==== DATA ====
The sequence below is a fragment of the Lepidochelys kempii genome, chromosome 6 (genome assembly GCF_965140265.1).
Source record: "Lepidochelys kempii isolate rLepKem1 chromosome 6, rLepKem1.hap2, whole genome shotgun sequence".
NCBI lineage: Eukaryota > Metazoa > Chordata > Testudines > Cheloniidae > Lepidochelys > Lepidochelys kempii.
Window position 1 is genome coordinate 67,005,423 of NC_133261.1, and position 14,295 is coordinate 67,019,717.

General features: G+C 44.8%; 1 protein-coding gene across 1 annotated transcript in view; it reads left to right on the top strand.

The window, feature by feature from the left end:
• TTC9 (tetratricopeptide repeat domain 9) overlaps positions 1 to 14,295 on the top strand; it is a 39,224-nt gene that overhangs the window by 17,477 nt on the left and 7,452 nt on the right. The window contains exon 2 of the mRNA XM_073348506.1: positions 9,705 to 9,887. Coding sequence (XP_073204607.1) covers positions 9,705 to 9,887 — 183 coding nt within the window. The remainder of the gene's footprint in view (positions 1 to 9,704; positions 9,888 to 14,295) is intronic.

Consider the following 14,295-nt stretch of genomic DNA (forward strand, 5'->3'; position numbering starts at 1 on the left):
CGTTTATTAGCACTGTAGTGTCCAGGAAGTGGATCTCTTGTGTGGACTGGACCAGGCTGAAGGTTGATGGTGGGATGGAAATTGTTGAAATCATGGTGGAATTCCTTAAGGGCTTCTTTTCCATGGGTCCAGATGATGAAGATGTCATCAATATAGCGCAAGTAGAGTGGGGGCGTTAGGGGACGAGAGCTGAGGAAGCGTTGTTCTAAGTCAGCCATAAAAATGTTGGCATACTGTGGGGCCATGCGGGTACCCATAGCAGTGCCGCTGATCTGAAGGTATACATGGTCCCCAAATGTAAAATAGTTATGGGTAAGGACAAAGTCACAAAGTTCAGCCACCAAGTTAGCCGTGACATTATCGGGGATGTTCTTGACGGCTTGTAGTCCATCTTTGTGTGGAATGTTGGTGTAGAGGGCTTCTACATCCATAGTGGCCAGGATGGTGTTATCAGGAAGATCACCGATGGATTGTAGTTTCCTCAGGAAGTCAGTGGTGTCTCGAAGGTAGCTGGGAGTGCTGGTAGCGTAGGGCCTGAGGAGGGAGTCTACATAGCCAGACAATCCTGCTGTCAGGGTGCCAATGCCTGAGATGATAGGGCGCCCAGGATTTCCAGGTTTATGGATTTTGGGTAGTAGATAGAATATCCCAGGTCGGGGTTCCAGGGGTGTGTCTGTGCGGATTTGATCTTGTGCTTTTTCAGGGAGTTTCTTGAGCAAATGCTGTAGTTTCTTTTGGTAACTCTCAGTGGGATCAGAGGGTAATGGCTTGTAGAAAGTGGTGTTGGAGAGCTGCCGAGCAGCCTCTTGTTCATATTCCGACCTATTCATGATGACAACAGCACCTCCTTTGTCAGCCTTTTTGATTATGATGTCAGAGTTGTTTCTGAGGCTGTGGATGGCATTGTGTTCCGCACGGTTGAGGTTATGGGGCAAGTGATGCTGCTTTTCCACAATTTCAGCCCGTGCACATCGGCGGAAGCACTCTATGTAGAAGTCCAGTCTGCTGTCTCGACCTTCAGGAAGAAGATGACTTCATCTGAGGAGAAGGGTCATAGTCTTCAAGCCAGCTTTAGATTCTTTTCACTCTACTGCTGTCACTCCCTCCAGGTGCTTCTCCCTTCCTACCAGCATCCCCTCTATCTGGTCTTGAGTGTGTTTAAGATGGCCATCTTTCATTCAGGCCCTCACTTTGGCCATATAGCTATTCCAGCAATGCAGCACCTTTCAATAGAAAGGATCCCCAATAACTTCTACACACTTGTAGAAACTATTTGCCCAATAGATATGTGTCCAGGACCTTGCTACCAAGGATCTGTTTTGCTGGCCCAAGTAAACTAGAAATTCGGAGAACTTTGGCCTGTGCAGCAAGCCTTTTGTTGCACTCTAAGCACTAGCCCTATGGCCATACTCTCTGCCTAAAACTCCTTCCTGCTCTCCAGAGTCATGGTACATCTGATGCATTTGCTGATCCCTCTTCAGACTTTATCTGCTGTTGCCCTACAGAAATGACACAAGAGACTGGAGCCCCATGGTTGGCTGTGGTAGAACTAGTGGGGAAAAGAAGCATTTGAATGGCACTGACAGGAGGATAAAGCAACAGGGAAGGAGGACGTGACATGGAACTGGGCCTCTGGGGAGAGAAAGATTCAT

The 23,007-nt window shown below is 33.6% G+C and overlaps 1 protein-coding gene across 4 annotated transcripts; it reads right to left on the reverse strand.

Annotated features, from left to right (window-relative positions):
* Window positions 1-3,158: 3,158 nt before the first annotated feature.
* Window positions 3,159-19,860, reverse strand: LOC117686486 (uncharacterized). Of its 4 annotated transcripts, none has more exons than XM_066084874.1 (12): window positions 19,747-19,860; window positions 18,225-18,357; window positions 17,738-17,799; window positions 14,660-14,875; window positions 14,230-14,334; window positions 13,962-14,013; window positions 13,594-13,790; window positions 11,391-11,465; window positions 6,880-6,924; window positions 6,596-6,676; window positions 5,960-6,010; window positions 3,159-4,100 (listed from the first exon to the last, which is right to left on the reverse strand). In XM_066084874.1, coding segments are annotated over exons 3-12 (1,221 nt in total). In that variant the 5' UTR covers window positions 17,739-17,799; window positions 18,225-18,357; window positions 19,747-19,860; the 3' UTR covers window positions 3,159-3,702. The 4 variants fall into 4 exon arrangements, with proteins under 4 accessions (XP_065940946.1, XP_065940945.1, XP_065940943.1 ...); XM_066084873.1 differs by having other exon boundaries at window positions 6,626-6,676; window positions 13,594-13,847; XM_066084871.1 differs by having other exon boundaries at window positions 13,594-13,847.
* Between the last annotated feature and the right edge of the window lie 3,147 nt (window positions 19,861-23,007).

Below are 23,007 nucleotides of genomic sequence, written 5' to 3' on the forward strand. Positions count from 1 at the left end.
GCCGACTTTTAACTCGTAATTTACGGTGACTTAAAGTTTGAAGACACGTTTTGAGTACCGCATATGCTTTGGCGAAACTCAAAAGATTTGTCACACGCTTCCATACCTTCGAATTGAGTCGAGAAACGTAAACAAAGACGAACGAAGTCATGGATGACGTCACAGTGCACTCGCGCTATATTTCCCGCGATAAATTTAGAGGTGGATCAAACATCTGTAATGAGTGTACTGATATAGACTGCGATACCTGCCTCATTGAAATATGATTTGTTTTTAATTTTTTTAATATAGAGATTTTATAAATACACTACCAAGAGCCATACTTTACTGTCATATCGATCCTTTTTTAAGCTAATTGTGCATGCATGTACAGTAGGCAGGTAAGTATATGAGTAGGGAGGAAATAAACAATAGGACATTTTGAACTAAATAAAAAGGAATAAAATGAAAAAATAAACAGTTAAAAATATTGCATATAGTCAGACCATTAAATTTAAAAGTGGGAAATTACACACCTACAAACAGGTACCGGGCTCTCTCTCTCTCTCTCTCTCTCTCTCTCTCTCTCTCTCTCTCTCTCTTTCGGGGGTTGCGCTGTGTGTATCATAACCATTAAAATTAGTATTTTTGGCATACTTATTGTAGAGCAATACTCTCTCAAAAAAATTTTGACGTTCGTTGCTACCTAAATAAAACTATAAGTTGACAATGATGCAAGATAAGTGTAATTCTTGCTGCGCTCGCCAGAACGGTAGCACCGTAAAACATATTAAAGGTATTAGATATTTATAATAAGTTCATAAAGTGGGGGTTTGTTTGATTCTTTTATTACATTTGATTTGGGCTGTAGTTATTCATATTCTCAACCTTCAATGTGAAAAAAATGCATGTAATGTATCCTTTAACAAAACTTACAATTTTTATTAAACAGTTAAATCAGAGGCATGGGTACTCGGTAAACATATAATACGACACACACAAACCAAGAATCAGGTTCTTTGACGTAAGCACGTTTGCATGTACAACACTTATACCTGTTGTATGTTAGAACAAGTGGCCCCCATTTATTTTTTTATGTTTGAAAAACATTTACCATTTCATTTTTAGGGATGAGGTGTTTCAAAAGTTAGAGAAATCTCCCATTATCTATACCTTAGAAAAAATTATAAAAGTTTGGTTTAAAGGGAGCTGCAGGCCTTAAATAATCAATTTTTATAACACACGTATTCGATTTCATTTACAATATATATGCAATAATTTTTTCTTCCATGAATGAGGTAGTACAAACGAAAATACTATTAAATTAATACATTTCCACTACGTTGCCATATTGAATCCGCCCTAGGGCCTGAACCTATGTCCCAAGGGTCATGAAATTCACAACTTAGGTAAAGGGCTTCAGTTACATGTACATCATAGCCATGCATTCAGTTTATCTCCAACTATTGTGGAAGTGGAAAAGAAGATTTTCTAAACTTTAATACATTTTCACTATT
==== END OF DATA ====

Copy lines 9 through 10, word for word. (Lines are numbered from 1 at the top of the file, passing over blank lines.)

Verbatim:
CGTTTATTAGCACTGTAGTGTCCAGGAAGTGGATCTCTTGTGTGGACTGGACCAGGCTGAAGGTTGATGGTGGGATGGAAATTGTTGAAATCATGGTGGAATTCCTTAAGGGCTTCTTTTCCATGGGTCCAGATGATGAAGATGTCATCAATATAGCGCAAGTAGAGTGGGGGCGTTAGGGGACGAGAGCTGAGGAAGCGTTGTTCTAAGTCAGCCATAAAAATGTTGGCATACTGTGGGGCCATGCGGGTACCCATAGCAGTGCCGCTGATCTGAAGGTATACATGGTCCCCAAATGTAAAATAGTTATGGGTAAGGACAAAGTCACAAAGTTCAGCCACCAAGTTAGCCGTGACATTATCGGGGATGTTCTTGACGGCTTGTAGTCCATCTTTGTGTGGAATGTTGGTGTAGAGGGCTTCTACATCCATAGTGGCCAGGATGGTGTTATCAGGAAGATCACCGATGGATTGTAGTTTCCTCAGGAAGTCAGTGGTGTCTCGAAGGTAGCTGGGAGTGCTGGTAGCGTAGGGCCTGAGGAGGGAGTCTACATAGCCAGACAATCCTGCTGTCAGGGTGCCAATGCCTGAGATGATAGGGCGCCCAGGATTTCCAGGTTTATGGATTTTGGGTAGTAGATAGAATATCCCAGGTCGGGGTTCCAGGGGTGTGTCTGTGCGGATTTGATCTTGTGCTTTTTCAGGGAGTTTCTTGAGCAAATGCTGTAGTTTCTTTTGGTAACTCTCAGTGGGATCAGAGGGTAATGGCTTGTAGAAAGTGGTGTTGGAGAGCTGCCGAGCAGCCTCTTGTTCATATTCCGACCTATTCATGATGACAACAGCACCTCCTTTGTCAGCCTTTTTGATTATGATGTCAGAGTTGTTTCTGAGGCTGTGGATGGCATTGTGTTCCGCACGGTTGAGGTTATGGGGCAAGTGATGCTGCTTTTCCACAATTTCAGCCCGTGCACATCGGCGGAAGCACTCTATGTAGAAGTCCAGTCTGCTGTCTCGACCTTCAGGAAGAAGATGACTTCATCTGAGGAGAAGGGTCATAGTCTTCAAGCCAGCTTTAGATTCTTTTCACTCTACTGCTGTCACTCCCTCCAGGTGCTTCTCCCTTCCTACCAGCATCCCCTCTATCTGGTCTTGAGTGTGTTTAAGATGGCCATCTTTCATTCAGGCCCTCACTTTGGCCATATAGCTATTCCAGCAATGCAGCACCTTTCAATAGAAAGGATCCCCAATAACTTCTACACACTTGTAGAAACTATTTGCCCAATAGATATGTGTCCAGGACCTTGCTACCAAGGATCTGTTTTGCTGGCCCAAGTAAACTAGAAATTCGGAGAACTTTGGCCTGTGCAGCAAGCCTTTTGTTGCACTCTAAGCACTAGCCCTATGGCCATACTCTCTGCCTAAAACTCCTTCCTGCTCTCCAGAGTCATGGTACATCTGATGCATTTGCTGATCCCTCTTCAGACTTTATCTGCTGTTGCCCTACAGAAATGACACAAGAGACTGGAGCCCCATGGTTGGCTGTGGTAGAACTAGTGGGGAAAAGAAGCATTTGAATGGCACTGACAGGAGGATAAAGCAACAGGGAAGGAGGACGTGACATGGAACTGGGCCTCTGGGGAGAGAAAGATTCAT

The 23,007-nt window shown below is 33.6% G+C and overlaps 1 protein-coding gene across 4 annotated transcripts; it reads right to left on the reverse strand.